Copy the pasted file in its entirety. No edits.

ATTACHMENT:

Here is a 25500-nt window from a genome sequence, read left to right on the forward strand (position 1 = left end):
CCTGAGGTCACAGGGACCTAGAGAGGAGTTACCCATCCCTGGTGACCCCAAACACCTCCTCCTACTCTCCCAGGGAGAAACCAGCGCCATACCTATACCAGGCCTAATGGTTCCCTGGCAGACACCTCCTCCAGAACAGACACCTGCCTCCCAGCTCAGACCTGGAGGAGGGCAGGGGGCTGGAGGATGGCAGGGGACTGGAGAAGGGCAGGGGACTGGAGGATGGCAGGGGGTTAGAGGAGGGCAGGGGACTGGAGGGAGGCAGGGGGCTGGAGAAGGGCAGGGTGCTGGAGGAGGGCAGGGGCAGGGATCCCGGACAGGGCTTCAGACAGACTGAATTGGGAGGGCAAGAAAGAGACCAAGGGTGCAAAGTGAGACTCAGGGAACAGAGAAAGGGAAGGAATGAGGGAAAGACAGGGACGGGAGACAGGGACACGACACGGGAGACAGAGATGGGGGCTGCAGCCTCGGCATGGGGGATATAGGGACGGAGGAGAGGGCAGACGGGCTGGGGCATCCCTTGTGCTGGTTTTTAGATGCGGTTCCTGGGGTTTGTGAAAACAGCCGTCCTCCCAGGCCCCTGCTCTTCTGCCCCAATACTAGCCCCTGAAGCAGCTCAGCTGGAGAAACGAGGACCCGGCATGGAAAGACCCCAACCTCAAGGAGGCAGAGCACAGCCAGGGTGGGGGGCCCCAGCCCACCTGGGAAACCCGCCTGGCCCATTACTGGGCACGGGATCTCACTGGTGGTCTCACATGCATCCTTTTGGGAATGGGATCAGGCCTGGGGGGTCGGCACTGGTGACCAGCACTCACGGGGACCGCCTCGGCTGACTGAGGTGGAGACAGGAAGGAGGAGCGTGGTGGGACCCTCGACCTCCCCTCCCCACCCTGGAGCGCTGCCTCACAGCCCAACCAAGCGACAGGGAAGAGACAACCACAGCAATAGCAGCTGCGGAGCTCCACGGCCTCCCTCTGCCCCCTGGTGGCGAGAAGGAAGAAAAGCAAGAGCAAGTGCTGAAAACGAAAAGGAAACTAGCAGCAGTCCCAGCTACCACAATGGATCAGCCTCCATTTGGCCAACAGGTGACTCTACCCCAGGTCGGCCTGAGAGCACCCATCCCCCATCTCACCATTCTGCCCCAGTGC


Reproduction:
Here is a 25500-nt window from a genome sequence, read left to right on the forward strand (position 1 = left end):
CCTGAGGTCACAGGGACCTAGAGAGGAGTTACCCATCCCTGGTGACCCCAAACACCTCCTCCTACTCTCCCAGGGAGAAACCAGCGCCATACCTATACCAGGCCTAATGGTTCCCTGGCAGACACCTCCTCCAGAACAGACACCTGCCTCCCAGCTCAGACCTGGAGGAGGGCAGGGGGCTGGAGGATGGCAGGGGACTGGAGAAGGGCAGGGGACTGGAGGATGGCAGGGGGTTAGAGGAGGGCAGGGGACTGGAGGGAGGCAGGGGGCTGGAGAAGGGCAGGGTGCTGGAGGAGGGCAGGGGCAGGGATCCCGGACAGGGCTTCAGACAGACTGAATTGGGAGGGCAAGAAAGAGACCAAGGGTGCAAAGTGAGACTCAGGGAACAGAGAAAGGGAAGGAATGAGGGAAAGACAGGGACGGGAGACAGGGACACGACACGGGAGACAGAGATGGGGGCTGCAGCCTCGGCATGGGGGATATAGGGACGGAGGAGAGGGCAGACGGGCTGGGGCATCCCTTGTGCTGGTTTTTAGATGCGGTTCCTGGGGTTTGTGAAAACAGCCGTCCTCCCAGGCCCCTGCTCTTCTGCCCCAATACTAGCCCCTGAAGCAGCTCAGCTGGAGAAACGAGGACCCGGCATGGAAAGACCCCAACCTCAAGGAGGCAGAGCACAGCCAGGGTGGGGGGCCCCAGCCCACCTGGGAAACCCGCCTGGCCCATTACTGGGCACGGGATCTCACTGGTGGTCTCACATGCATCCTTTTGGGAATGGGATCAGGCCTGGGGGGTCGGCACTGGTGACCAGCACTCACGGGGACCGCCTCGGCTGACTGAGGTGGAGACAGGAAGGAGGAGCGTGGTGGGACCCTCGACCTCCCCTCCCCACCCTGGAGCGCTGCCTCACAGCCCAACCAAGCGACAGGGAAGAGACAACCACAGCAATAGCAGCTGCGGAGCTCCACGGCCTCCCTCTGCCCCCTGGTGGCGAGAAGGAAGAAAAGCAAGAGCAAGTGCTGAAAACGAAAAGGAAACTAGCAGCAGTCCCAGCTACCACAATGGATCAGCCTCCATTTGGCCAACAGGTGACTCTACCCCAGGTCGGCCTGAGAGCACCCATCCCCCATCTCACCATTCTGCCCCAGTGC